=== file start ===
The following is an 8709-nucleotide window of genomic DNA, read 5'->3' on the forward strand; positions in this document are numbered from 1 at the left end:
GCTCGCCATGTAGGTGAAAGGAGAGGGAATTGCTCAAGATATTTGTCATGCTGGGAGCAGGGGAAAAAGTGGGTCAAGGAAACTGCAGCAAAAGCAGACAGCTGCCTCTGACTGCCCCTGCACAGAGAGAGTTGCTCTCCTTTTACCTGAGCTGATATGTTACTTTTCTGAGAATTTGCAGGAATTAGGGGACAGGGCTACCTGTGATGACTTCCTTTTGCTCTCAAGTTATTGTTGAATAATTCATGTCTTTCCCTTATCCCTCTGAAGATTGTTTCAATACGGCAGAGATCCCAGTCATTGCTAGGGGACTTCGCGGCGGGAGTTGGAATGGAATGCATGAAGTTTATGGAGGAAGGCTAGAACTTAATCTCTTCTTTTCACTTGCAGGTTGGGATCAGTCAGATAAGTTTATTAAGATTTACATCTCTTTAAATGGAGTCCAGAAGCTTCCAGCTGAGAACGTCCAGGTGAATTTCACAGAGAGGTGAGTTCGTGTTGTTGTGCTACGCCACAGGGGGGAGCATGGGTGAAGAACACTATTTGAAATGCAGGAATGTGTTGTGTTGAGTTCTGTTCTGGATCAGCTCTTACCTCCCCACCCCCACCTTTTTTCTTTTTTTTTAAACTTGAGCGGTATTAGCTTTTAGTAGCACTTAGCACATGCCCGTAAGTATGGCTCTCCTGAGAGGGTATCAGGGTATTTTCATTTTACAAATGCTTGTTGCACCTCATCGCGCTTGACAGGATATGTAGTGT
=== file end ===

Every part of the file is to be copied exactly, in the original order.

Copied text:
The following is an 8709-nucleotide window of genomic DNA, read 5'->3' on the forward strand; positions in this document are numbered from 1 at the left end:
GCTCGCCATGTAGGTGAAAGGAGAGGGAATTGCTCAAGATATTTGTCATGCTGGGAGCAGGGGAAAAAGTGGGTCAAGGAAACTGCAGCAAAAGCAGACAGCTGCCTCTGACTGCCCCTGCACAGAGAGAGTTGCTCTCCTTTTACCTGAGCTGATATGTTACTTTTCTGAGAATTTGCAGGAATTAGGGGACAGGGCTACCTGTGATGACTTCCTTTTGCTCTCAAGTTATTGTTGAATAATTCATGTCTTTCCCTTATCCCTCTGAAGATTGTTTCAATACGGCAGAGATCCCAGTCATTGCTAGGGGACTTCGCGGCGGGAGTTGGAATGGAATGCATGAAGTTTATGGAGGAAGGCTAGAACTTAATCTCTTCTTTTCACTTGCAGGTTGGGATCAGTCAGATAAGTTTATTAAGATTTACATCTCTTTAAATGGAGTCCAGAAGCTTCCAGCTGAGAACGTCCAGGTGAATTTCACAGAGAGGTGAGTTCGTGTTGTTGTGCTACGCCACAGGGGGGAGCATGGGTGAAGAACACTATTTGAAATGCAGGAATGTGTTGTGTTGAGTTCTGTTCTGGATCAGCTCTTACCTCCCCACCCCCACCTTTTTTCTTTTTTTTTAAACTTGAGCGGTATTAGCTTTTAGTAGCACTTAGCACATGCCCGTAAGTATGGCTCTCCTGAGAGGGTATCAGGGTATTTTCATTTTACAAATGCTTGTTGCACCTCATCGCGCTTGACAGGATATGTAGTGT